Exploring relationships of human-automation interaction consequences on pilots: Uncovering subsystems

Francis T. Durso, Eric J. Stearman, Daniel G. Morrow, Kathleen L. Mosier, Ute Fischer, Vlad L. Pop, Karen M. Feigh

Research output: Contribution to journalArticlepeer-review


Objective: We attempted to understand the latent structure underlying the systems pilots use to operate in situations involving human-automation interaction (HAI). Background: HAI is an important characteristic of many modern work situations. Of course, the cognitive subsystems are not immediately apparent by observing a functioning system, but correlations between variables may reveal important relations. Method: The current report examined pilot judgments of 11 HAI dimensions (e.g., Workload, Task Management, Stress/Nervousness, Monitoring Automation, and Cross-Checking Automation) across 48 scenarios that required airline pilots to interact with automation on the flight deck. Results: We found three major clusters of the dimensions identifying subsystems on the flight deck: a workload subsystem, a management subsystem, and an awareness subsystem. Discussion: Relationships characterized by simple correlations cohered in ways that suggested underlying subsystems consistent with those that had previously been theorized. Application: Understanding the relationship among dimensions affecting HAI is an important aspect in determining how a new piece of automation designed to affect one dimension will affect other dimensions as well.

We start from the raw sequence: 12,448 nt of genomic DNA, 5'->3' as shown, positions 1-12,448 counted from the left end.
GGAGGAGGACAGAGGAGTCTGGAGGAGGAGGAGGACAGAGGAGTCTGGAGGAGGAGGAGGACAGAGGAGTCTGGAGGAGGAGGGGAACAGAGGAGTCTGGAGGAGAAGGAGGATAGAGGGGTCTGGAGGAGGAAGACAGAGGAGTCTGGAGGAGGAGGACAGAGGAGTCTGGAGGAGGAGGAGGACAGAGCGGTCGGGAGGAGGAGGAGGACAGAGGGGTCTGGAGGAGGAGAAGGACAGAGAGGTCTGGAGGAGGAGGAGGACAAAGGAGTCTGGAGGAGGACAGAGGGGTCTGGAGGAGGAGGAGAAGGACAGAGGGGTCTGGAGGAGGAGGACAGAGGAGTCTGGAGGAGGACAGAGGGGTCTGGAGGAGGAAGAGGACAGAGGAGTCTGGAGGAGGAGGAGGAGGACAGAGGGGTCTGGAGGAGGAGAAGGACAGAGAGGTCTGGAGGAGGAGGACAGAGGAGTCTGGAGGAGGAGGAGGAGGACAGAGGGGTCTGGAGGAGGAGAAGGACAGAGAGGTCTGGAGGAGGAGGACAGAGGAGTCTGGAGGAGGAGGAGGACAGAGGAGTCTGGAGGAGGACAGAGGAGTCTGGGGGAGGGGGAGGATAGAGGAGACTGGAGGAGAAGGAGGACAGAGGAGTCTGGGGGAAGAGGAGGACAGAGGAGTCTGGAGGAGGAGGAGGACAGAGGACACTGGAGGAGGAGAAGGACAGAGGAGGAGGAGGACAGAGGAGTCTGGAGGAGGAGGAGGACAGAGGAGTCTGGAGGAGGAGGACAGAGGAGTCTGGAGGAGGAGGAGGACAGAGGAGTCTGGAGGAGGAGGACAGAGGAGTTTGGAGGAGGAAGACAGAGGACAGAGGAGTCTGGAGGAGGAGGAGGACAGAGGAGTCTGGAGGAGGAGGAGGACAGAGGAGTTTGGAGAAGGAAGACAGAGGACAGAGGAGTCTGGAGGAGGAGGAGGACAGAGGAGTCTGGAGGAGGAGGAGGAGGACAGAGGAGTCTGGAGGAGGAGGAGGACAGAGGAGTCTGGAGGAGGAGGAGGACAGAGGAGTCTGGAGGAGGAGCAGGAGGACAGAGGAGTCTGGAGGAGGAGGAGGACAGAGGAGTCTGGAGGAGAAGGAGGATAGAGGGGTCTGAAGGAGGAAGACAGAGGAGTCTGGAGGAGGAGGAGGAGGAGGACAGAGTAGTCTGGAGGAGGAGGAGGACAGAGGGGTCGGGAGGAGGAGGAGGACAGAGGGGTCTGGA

Original languageEnglish (US)
Pages (from-to)397-406
Number of pages10
JournalHuman Factors
Issue number3
StatePublished - May 23 2015


  • automation
  • automation
  • aviation and aerospace
  • cognition
  • cognitive structure
  • expert systems
  • human-automation interaction
  • knowledge elicitation/acquisition
  • methods and skills
  • pilot decision making

ASJC Scopus subject areas

  • Human Factors and Ergonomics
  • Applied Psychology
  • Behavioral Neuroscience
  • General Medicine


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